Recently in the NYTimes:
In the first episode of “Lovespring International,” a new comedy on the Lifetime channel about a dysfunctional dating service in Southern California, the owner of the agency storms into an office, furious at two employees.
“Do you know how many people have signed up for Perfectmatch.com in the last five minutes?” she barks. “1,623.”
In real life, Perfectmatch.com is a subscription-based online dating service with more than three million members. On “Lovespring International,” Perfectmatch.com will appear throughout the season as a faceless nemesis that is mentioned flatteringly as it steals clients from Lovespring.
Call it sponsorship, branded entertainment or product integration, but Perfectmatch’s deal with Lifetime is increasingly common in advertising — weaving the name of a product into a television show or film, not as an obvious ad, but as a distinct part of the story. (In another episode, a disgruntled client screams, “I would have had better luck on Perfectmatch.com.")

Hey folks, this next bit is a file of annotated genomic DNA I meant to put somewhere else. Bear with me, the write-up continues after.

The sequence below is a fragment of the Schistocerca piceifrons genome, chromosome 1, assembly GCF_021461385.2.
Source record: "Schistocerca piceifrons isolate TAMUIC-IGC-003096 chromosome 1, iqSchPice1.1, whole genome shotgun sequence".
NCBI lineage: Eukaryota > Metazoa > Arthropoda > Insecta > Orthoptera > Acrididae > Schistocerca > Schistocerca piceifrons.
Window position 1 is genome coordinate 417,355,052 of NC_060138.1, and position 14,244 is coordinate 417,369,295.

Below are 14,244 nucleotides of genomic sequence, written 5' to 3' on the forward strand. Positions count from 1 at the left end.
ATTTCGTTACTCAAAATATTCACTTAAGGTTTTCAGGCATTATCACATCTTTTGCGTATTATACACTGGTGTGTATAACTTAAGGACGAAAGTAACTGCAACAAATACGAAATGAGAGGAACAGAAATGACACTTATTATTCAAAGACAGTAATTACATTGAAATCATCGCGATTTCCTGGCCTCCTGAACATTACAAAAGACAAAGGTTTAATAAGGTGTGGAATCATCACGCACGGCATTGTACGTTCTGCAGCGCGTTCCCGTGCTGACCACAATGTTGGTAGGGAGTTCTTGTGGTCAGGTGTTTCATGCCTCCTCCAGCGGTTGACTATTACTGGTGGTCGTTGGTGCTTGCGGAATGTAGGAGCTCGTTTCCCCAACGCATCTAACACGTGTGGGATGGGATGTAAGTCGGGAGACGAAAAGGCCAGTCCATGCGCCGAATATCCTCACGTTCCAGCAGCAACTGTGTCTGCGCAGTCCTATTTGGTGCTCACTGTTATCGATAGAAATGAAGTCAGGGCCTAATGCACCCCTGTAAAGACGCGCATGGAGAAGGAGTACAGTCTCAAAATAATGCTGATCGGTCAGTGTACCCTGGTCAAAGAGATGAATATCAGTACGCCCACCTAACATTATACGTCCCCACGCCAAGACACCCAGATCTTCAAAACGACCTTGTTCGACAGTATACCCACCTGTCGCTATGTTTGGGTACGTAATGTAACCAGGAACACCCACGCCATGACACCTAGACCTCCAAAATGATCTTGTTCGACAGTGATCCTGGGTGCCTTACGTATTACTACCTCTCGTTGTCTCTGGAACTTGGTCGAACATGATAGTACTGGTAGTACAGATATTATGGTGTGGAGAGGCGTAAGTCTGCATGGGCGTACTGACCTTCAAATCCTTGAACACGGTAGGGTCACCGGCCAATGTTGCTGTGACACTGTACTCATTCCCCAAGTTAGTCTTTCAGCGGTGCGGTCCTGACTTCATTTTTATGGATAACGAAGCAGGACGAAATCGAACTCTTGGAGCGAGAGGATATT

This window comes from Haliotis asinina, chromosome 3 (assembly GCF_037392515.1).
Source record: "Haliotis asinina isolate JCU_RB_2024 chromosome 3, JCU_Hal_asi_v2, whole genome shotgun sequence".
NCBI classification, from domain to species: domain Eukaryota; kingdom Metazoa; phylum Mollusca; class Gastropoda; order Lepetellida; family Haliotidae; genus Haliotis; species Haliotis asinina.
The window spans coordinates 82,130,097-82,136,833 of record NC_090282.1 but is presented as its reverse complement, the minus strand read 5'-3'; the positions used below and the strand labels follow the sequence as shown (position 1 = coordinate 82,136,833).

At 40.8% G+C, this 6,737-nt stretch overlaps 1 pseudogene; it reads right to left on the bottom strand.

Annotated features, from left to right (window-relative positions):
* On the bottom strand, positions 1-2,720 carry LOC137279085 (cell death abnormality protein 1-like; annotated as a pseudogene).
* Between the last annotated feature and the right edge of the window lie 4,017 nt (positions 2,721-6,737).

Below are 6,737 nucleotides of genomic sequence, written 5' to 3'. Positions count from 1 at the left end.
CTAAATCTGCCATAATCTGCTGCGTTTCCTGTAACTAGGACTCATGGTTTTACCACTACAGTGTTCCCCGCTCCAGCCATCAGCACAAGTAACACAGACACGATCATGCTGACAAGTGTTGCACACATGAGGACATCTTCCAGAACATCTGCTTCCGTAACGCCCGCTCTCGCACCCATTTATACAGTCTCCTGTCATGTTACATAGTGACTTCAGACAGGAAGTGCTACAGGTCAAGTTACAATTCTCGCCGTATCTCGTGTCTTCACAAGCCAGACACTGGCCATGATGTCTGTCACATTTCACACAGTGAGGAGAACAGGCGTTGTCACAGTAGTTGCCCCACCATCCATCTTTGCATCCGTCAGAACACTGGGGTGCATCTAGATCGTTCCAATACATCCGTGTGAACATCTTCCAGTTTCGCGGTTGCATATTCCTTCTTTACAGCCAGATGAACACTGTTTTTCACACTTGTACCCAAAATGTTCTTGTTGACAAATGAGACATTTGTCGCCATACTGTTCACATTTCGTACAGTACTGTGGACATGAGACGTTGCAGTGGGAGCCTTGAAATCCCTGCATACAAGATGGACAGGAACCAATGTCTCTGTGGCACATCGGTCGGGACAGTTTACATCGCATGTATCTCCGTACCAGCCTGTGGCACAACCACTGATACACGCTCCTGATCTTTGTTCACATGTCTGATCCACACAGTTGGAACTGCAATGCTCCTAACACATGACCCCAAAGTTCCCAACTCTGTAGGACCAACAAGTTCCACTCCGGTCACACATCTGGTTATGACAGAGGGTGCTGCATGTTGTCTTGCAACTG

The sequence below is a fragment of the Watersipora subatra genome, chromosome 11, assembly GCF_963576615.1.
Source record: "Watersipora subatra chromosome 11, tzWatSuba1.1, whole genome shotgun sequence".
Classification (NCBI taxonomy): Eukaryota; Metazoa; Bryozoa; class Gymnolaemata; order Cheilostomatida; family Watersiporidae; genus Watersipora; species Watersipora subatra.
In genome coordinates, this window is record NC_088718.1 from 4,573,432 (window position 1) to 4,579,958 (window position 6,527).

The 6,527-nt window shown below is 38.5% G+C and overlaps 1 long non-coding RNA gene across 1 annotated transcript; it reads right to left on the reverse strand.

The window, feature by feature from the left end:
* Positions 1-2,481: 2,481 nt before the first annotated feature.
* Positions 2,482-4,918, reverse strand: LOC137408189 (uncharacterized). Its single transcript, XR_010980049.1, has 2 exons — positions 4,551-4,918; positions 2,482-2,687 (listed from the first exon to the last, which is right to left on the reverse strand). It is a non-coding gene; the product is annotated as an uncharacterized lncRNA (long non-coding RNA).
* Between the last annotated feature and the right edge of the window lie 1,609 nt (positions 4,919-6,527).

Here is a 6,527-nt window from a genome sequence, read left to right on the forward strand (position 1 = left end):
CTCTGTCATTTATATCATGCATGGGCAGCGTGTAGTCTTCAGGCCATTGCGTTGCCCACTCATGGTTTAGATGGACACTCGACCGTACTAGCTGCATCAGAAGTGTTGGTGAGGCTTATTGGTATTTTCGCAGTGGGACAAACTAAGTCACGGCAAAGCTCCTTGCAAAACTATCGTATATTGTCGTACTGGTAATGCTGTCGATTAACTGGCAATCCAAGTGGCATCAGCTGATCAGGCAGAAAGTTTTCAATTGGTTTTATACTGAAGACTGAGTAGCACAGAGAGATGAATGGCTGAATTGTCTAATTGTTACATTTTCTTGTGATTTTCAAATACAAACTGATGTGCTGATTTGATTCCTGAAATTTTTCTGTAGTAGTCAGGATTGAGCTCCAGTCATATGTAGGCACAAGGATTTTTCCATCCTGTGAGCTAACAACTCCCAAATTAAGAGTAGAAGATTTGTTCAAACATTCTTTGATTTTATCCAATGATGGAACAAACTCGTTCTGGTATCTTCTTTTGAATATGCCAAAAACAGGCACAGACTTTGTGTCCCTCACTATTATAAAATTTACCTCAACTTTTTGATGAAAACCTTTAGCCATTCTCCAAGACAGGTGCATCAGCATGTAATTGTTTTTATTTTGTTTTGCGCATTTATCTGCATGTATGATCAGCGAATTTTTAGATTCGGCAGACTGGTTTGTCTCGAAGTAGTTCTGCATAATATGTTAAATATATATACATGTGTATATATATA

As the idea of the 30-second spot becomes extinct, the TV world is scrambling to come up with new ideas. Branded entertainment is a return to the early years of TV before the advent of content-interrupting commercials. Branded entertainment has the advantage that it survives ripping, bittorrenting, Tivoing, slingboxing and just about any other kind of time-shifting or place-shifting technology. The problem is that this is the equivalent of burning in a giant corporate logo over the entire screen. Sure, everyone will see your logo but does that mean they want to watch a show all about your logo?